The Maudsley Hospital carries out some of the most innovative work in the world on children's mental health. This year it is marking its 750th anniversary with an appeal that will expand its facilities still further. Victoria Neumark reports
Joe is 15. For the past 18 months he has not been to school. Instead, he has spent six to eight hours a day in the bathroom carrying out a complicated set of hand and body washing rituals. His little brother has been permanently excluded from Joe's room for fear he may contaminate its cleanliness with his possessions, or the dirt on his feet (shoes strictly not allowed). When he has not been washing - a procedure prolonged by mistakes, which means going back to the beginning - Joe has been plagued by fears that dirt will sneak in and pollute him. Joe is a victim of obsessive compulsive disorder (OCD). So is his family.
But Joe is lucky. He is about to be freed from the torment he has suffered since his 11th birthday, because he is attending an innovative new clinic at the Maudsley Hospital in south London. Here, specialist Dr Isobel Heyman and clinical psychologist Dr Ian Frampton are running a new treatment programme for young sufferers of OCD, which is thought to affect one in every 100 people .
Obsessive and compulsive behaviour such as continuous washing, checking (to see if the light is on or off, for instance) and perfectionism in work can sometimes be contained by adult sufferers, though most commonly they retreat to a life indoors, trapped by their OCD. For children, the intrusive and "bullying" thoughts which dominate their lives are almost unbearable, made more burdensome by the apparent silliness of being worried by specks of dirt or light bulbs that haven't been turned off.
Children with OCD are not "mad". They fall within the normal range of intelligence and come from a variety of backgrounds. Dr Heyman believes that the cause of their disorders is biological, and cites an American programme which used blood transfusions to cure children who developed OCD after suffering streptococcal throat infections. What is certain is that individualised programmes using drugs to regulate the uptake of serotonin (a brain chemical), and behaviour modification to give children control of their lives, are helping patients at the Maudsley clinic.
After help from the clinic, Joe was able to go back to school and is now hoping to take his GCSEs and able to recognise the symptoms of his OCD. When he gets worried by something dirty, he has the confidence to reach out, touch and "disarm" it, even if it is his little brother's football. His parents are also able to get him out of the bathroom. Family involvement is crucial to behaviour management.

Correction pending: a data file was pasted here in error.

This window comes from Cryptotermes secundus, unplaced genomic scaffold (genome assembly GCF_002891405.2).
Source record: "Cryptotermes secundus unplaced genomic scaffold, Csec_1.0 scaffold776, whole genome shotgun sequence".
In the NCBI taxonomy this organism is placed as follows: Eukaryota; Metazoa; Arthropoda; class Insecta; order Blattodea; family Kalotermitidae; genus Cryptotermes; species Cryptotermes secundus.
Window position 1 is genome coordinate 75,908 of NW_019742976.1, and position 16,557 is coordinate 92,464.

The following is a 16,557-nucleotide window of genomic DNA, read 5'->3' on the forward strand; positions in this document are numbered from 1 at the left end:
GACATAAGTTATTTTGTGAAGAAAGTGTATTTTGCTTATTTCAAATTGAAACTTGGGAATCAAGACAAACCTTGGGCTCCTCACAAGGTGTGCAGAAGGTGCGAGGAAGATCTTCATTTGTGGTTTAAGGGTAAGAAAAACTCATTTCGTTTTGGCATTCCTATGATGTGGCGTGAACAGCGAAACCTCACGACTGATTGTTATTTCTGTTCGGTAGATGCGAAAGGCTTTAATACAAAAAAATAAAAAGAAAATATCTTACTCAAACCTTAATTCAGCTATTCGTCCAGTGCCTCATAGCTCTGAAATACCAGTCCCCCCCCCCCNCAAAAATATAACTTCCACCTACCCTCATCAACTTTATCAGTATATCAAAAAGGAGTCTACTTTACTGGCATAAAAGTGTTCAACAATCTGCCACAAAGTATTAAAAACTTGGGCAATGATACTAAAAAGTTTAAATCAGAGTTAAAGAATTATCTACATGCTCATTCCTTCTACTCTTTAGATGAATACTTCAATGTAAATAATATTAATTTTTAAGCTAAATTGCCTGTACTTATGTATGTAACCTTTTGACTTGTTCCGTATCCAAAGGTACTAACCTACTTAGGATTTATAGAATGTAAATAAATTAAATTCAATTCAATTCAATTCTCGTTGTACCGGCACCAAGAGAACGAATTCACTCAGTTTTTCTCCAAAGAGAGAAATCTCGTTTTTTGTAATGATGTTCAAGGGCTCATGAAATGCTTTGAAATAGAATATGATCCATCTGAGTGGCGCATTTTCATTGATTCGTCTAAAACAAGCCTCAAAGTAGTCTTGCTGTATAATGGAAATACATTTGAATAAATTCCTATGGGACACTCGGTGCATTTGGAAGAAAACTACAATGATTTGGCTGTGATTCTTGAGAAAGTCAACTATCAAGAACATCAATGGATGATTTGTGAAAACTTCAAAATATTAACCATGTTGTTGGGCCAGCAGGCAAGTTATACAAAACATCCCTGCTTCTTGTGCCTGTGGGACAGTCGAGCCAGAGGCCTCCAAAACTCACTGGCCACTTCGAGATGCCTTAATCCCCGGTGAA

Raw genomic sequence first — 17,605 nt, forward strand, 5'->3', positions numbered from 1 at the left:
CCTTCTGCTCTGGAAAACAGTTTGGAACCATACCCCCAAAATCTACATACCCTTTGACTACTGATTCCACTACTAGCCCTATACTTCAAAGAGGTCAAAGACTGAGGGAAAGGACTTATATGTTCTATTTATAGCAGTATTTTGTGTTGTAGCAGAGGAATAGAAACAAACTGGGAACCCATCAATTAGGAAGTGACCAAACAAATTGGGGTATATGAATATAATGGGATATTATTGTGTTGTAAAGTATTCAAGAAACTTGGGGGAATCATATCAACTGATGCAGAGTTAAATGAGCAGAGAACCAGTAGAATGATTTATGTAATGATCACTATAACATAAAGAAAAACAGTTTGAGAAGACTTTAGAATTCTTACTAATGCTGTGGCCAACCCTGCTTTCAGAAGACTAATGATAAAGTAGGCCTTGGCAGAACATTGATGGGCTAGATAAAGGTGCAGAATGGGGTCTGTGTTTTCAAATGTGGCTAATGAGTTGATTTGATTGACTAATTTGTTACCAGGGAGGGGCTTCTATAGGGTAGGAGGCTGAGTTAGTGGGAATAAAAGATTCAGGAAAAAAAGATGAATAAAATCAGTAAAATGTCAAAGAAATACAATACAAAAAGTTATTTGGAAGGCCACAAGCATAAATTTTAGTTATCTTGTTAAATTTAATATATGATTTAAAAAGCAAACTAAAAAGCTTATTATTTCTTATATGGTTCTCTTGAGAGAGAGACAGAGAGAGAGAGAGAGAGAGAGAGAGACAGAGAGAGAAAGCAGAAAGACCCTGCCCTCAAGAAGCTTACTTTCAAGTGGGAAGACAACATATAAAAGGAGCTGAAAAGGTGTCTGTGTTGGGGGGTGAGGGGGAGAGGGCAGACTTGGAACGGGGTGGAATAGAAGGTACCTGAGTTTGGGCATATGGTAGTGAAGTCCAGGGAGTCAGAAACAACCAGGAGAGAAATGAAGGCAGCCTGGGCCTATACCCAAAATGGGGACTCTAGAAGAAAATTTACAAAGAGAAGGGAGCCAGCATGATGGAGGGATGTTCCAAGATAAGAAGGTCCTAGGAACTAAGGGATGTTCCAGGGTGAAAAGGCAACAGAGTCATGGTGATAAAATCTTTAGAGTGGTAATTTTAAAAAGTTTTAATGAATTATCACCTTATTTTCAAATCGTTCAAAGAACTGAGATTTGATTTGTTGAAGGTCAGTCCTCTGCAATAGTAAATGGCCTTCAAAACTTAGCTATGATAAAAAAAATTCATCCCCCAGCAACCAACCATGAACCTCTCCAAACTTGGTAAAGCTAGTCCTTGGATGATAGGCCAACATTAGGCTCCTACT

Dr Heyman's clinic relies on the interplay between research and treatment that is the hallmark of the Maudsley's approach to mental health. Whether it is conditions little known to lay people such as Fragile X, a chromosome abnormality which results in learning difficulties and "oddness" in manner and appearance (and which affects more than one in 3,000 including associated inherited chromosome impairments), or the more common affliction of juvenile delinquency, the hospital pioneers treatment.
The Maudsley's child and adolescent service is at the forefront of research and treatment development, treating 750 new patients a year from all over Britain; its child guidance clinic sees another 750, mostly from south London.
Professor Sir Michael Rutter, the world-famous child psychiatrist, is at the helm of two of the hospital's research units and its 750th anniversary appeal to build a new centre for children and young people. "It is a great chance, " he says, "to bring together under one roof facilities for research and patient care and benefit the children and adolescents who need our help."
The sprawling site on Denmark Hill is home to some of the best work in child mental health being carried out anywhere today. A rarefied biochemical study on the role of brain chemicals in hyperactivity is conducted next door to cognitive therapy sessions for depressed or suicidal children. Inherited autism can be treated with behavioural techniques; drug misuse and criminality linked to family breakdown and poor educational achievement can spring either from genetic misfortune or social adversity, or both. It can therefore be treated with a mixture of family therapy and medication.
Along the corridor from Dr Heyman's office, Dr Robert Goodman, reader in brain and behavioural medicine, has for the past 10 years been running the country's only hemiplegia clinic. He sees 40 new patients a year and has 400 on his books from all over the UK. Hemiplegia, a cerebral palsy affecting one side of the brain, leaves sufferers weak, stiff and with problems handling everyday social situations. It affects one in 1,000 children. These are children, says Dr Goodman, who are "always being told how lucky they are that they haven't got worse cerebral palsy. But that's not how it seems to them".